How come that the fall of the Roman Empire is always compared to a crisis in the historian's own age?
That's how writing history works Jona. A historian is doomed to always look at the past through the glasses of his own day and age and/or set of values. That's also the very same reason why historians will always diffir in opinion over the lessons of the past, indeed it's why they look for lessons to be learned from the past in the first place.

Quote:
Epictetus:yyxs3mto Wrote:I don’t think that authors should stop making theories simply because people in the past were wrong. We need theories to be tested, dissected, and critiqued. And of course they have to be published before we can do that.
Of course you are right, and I was exaggerating a bit. Still, I think testing could be done a lot better. It is absurd how many people believe they are historians once they start quoting the right sources and secondary literature. Tom Holland is a case in point, and the same can be said about Adrian Goldsworthy. But ever since Max Weber's ‘Kritische Studien auf dem Gebiet der kulturwissenschaftlichen Logik’ we (should) know better. I have seen too many logical errors, especially by British and American historians.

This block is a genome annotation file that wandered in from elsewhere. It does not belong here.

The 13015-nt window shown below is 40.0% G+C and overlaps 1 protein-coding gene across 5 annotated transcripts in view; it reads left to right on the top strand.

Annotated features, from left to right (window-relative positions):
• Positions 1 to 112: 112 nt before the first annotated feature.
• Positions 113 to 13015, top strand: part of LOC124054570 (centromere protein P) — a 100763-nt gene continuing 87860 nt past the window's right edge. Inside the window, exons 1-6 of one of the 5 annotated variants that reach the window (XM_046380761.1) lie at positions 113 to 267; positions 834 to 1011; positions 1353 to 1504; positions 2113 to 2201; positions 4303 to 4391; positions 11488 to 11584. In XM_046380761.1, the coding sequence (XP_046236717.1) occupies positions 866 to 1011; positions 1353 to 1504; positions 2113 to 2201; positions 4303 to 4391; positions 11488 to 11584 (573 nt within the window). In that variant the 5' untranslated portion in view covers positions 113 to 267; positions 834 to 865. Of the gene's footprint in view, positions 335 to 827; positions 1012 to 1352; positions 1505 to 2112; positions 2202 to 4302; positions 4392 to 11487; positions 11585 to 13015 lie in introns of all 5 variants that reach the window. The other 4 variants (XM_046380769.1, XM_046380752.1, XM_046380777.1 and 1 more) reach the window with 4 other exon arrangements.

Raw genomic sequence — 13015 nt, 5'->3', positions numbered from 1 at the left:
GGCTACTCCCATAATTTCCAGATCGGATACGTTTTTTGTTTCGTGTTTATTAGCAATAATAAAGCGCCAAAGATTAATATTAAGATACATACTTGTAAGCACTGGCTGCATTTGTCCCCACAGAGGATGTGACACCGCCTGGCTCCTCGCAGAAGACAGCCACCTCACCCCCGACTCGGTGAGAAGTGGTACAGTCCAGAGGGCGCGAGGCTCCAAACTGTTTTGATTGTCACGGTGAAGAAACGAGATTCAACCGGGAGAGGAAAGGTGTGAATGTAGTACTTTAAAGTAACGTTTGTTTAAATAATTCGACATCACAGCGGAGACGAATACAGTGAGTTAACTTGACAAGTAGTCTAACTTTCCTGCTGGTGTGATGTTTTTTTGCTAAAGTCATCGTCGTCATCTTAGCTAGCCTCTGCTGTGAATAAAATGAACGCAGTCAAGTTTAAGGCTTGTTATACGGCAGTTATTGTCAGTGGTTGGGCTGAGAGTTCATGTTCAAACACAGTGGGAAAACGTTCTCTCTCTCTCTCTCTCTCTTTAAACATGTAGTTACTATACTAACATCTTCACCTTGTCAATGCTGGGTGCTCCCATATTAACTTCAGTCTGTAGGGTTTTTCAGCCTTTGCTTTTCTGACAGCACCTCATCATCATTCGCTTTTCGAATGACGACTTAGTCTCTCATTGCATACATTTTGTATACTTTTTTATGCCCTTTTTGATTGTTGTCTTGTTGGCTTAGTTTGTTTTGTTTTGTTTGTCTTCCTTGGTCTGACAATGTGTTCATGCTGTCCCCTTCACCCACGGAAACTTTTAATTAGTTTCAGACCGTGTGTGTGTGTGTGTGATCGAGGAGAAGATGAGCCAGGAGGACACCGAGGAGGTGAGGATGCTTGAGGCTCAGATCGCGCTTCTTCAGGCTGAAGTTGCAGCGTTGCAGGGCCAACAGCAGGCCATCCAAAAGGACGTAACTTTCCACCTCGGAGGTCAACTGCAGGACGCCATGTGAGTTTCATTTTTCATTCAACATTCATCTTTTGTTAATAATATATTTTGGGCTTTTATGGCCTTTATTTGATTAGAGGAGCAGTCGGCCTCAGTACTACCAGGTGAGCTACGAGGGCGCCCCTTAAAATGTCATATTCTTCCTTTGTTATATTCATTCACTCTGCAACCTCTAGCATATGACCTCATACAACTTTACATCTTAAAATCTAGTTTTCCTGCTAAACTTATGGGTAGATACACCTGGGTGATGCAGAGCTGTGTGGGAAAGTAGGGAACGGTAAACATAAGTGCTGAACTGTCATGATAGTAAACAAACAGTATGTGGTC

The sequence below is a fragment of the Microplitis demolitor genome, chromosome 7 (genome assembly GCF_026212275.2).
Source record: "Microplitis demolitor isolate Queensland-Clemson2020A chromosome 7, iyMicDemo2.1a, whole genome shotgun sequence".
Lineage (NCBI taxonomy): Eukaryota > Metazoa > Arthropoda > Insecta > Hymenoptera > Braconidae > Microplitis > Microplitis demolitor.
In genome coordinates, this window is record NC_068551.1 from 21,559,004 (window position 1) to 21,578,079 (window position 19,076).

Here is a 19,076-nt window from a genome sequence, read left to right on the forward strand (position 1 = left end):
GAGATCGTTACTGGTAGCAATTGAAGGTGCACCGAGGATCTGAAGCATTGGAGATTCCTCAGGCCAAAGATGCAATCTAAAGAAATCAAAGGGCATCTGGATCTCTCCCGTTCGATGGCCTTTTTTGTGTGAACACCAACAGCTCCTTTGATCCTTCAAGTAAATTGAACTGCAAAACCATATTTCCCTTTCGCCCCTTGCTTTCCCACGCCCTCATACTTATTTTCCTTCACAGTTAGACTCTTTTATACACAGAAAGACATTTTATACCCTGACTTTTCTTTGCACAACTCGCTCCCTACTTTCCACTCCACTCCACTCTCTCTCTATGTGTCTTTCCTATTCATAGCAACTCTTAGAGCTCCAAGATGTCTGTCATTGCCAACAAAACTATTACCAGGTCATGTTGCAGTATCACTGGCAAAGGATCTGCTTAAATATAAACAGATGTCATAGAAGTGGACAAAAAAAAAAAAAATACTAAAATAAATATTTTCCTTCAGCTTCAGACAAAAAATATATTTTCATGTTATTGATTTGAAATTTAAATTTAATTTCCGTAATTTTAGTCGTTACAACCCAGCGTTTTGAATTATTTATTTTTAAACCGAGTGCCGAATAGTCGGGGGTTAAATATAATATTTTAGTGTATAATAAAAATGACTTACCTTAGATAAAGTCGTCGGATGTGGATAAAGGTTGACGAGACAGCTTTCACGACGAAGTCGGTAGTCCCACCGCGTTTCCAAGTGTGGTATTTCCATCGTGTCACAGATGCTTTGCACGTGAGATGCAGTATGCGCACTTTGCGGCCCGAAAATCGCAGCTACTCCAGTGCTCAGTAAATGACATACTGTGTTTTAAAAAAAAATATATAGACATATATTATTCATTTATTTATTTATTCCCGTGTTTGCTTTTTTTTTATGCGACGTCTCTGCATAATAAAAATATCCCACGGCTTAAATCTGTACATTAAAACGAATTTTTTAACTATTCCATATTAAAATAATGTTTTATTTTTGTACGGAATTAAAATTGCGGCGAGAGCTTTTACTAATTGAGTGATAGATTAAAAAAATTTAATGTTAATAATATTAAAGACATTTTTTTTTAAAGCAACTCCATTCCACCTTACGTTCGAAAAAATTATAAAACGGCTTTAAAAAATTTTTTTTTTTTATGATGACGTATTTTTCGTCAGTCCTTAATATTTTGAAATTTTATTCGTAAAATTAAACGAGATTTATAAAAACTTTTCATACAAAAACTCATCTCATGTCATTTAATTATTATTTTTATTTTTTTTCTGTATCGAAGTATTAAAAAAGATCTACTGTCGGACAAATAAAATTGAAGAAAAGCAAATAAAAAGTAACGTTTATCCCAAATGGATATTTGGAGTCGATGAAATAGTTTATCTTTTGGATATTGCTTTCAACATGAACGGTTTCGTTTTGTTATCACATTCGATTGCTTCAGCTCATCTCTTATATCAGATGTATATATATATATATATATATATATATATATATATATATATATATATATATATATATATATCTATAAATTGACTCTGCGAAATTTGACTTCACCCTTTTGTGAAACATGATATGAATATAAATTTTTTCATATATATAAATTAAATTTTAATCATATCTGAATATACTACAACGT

Hear hear! Too right! Writing a book about a historical subject does not make one a historian! The discussion about Barbara Tuchman (the 'self-trained historian') is still valid - have we forgotten it already?


I think maybe you're being a bit mean there. I agree wholeheartedly that anyone can (and should be able to) write a book, if they are lucky enough to have the time, a publisher etc. Tuchman and others like her should be regarded as superb examples of what can be done by 'self-taught' historians.

Yet we should remember that most historians are not self taught. They have been through the academic cycle, where it is expected that they will 'quote the right sources and secondary literature' as a matter of course.

RAT members would be the first to complain if a writer makes a claim and then fails to back it up with the sources. Furthermore, if the RATer doesn't agree with the claim, they will then quote the secondary sources that supports their point of view. In these circumstances, it is hardly surprising that writers constantly refer back to the sources and secondary literature, practically ad nauseam. Therefore, such writers are perceived as being historians by most people out there.